Potential Role of Brain-Derived Neurotrophic Factor and Dopamine Receptor D2 Gene Variants as Modifiers for the Susceptibility and Clinical Course of Wilson’s Disease
- 115 Downloads
Wilson’s disease (WD), an inborn error of copper metabolism caused by mutations in the ATPase copper transporting beta (ATP7B) gene, manifests variable age of onset and different degrees of hepatic and neurological disturbances. This complex phenotypical outcome of a classical monogenic disease can possibly be explained by modifier loci regulating the clinical course of the disease. The brain-derived neurotropic factor (BDNF), critical for the survival, morphogenesis, and plasticity of the neurons, and the dopamine receptor D2 (DRD2), one of the most abundant dopamine receptors in the brain, have been highlighted in the pathophysiology of various neuropsychiatric diseases. This study aims to identify the potential association between BDNF and DRD2 gene polymorphisms and WD and its clinical characteristics. A total of 164 WD patients and 270 controls from India were included in this study. Two BDNF polymorphisms [p.Val66Met (c.G196A) and c.C270T] and the DRD2 Taq1A (A2/A1 or C/T) polymorphism were examined for their association with WD and some of its clinical attributes, using polymerase chain reaction, restriction fragment length digestion, and bidirectional sequencing. The C allele and CC genotype of BDNF C270T were significantly overrepresented among controls compared to WD patients. In addition, a significantly higher proportion of the allele coding for Val and the corresponding homozygous genotype of BDNF Val66Met polymorphism was found among WD patients with age of onset later than 10 years. Furthermore, the A1A1 genotype of DRD2 Taq1A polymorphism was significantly more common among WD patients with rigidity. Our data suggest that both BDNF and DRD2 may act as potential modifiers of WD phenotype in the Indian context.
KeywordsBDNF DRD2 Wilson’s disease WD
We are thankful to the Wilson’s disease patients and their family members for participating in this study. The study was partially supported by the funding from Department of Science & Technology Cognitive Sciences Research Initiative (DST-CSRI), Govt. of India. SR is supported by UGC-JRF fellowship from UGC, Govt. of India, PP is supported by University Research Fellowship, and SG had been supported by a fellowship from DST-SERB, Govt. of India.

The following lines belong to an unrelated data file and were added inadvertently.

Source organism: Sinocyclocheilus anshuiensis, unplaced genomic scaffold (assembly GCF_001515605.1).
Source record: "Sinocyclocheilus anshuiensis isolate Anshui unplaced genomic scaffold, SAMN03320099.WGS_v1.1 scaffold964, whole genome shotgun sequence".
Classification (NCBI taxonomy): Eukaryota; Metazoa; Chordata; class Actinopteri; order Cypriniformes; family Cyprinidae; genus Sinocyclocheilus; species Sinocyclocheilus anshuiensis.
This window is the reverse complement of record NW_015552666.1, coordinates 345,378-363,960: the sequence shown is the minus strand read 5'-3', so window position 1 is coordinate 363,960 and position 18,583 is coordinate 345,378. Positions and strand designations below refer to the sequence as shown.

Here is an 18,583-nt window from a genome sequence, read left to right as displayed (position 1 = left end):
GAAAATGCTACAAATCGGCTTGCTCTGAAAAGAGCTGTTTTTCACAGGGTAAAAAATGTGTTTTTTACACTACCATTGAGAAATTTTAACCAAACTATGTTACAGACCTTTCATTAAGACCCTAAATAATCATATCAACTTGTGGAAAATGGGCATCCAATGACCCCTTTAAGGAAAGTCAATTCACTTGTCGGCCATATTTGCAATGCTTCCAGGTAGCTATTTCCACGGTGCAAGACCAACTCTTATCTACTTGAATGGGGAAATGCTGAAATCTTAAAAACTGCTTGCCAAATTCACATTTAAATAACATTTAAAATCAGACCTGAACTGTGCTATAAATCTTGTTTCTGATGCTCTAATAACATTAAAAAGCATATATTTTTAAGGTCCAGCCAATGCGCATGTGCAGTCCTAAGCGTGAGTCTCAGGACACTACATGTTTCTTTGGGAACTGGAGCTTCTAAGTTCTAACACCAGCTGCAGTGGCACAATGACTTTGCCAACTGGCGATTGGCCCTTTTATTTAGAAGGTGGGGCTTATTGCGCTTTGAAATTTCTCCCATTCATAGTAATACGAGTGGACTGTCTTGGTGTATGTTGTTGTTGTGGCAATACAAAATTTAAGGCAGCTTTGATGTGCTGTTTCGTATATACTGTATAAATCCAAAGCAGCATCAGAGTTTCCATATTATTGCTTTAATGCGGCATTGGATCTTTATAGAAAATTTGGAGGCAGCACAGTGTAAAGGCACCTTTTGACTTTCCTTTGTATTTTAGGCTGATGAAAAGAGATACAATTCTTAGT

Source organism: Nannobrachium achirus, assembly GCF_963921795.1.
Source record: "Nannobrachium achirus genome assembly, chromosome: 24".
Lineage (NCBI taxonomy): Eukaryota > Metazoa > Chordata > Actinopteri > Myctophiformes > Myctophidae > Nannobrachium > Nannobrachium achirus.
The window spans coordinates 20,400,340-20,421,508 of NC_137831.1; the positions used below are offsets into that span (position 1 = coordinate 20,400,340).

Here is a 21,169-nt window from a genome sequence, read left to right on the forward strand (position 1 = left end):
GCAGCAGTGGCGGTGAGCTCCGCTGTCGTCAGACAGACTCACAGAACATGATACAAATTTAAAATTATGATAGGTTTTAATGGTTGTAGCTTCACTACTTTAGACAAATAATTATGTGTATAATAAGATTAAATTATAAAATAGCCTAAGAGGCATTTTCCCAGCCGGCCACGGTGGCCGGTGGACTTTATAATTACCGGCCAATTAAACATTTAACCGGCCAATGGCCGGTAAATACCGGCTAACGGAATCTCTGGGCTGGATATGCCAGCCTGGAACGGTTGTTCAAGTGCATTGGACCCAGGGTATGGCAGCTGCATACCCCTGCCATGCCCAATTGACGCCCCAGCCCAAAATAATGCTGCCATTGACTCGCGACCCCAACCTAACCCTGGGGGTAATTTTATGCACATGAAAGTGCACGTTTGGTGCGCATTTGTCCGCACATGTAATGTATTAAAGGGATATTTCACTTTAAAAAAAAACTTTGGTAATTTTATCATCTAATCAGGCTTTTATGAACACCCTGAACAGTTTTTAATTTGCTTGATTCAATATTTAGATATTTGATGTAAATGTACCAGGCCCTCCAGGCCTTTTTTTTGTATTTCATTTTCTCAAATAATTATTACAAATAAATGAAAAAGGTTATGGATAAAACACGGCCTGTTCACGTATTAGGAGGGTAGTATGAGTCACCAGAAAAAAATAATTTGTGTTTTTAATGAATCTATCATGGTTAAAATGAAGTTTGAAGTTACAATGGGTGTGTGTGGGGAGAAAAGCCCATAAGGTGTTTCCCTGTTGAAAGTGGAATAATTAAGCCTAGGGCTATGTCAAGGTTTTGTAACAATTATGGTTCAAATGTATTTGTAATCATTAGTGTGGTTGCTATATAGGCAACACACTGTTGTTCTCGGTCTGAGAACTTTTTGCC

SR: PCR-RFLP and sequencing of BDNF (Val66Met and C270T) and DRD2 gene among WD patients (Val66Met, 164 samples, C270T 104 samples, DRD2, 142 samples), analysis of the result, and drafting of the manuscript. PP: PCR-RFLP of BDNF Val66Met and C270T among 270 controls. SG: PCR-RFLP for BDNF, C270T, and DRD2 among WD samples (BDNF, 60 samples, DRD2, 20 samples). SB: PCR-RFLP for DRD2 among control samples (50 samples). MSG: Involved in study design, experimental details, and writing of the manuscript. KR: A senior investigator in WD project provided intellectual input and preparation of the manuscript. JR: Principle Investigator of the project provided intellectual input and involved in preparation of the manuscript. SKD, PKG, AB: Patient recruitment, clinical evaluation, and blood sample collection from patients from Kolkata area.
Compliance with Ethical Standards
Conflict of interest
The authors declare that they have no conflict of interest with respect to this article.
- Das, S. K., & Ray, K. (2006). Wilson’s disease: An update. Nature Review Neurology, 2(9), 482.Google Scholar
- Gupta, A., Chattopadhyay, I., Mukherjee, S., Sengupta, M., Das, S. K., & Ray, K. (2010). A novel COMMD1 mutation Thr174Met associated with elevated urinary copper and signs of enhanced apoptotic cell death in a Wilson Disease patient. Behavioral and Brain Functions, 6(1), 33.CrossRefPubMedGoogle Scholar
- Kegley, K. M., Sellers, M. A., Ferber, M. J., Johnson, M. W., Joelson, D. W., & Shrestha, R. (2010). Fulminant Wilson’s disease requiring liver transplantation in one monozygotic twin despite identical genetic mutation. American Journal of Transplantation, 10(5), 1325–1329.CrossRefPubMedGoogle Scholar
- Oder, W., Brücke, T., Kollegger, H., Spatt, J., Asenbaum, S., & Deecke, L. (1996). Dopamine D2 receptor binding is reduced in Wilson’s disease: Correlation of neurological deficits with striatal 123 I-Iodobenzamide binding. Journal of Neural Transmission, 103(8–9), 1093–1103.CrossRefPubMedGoogle Scholar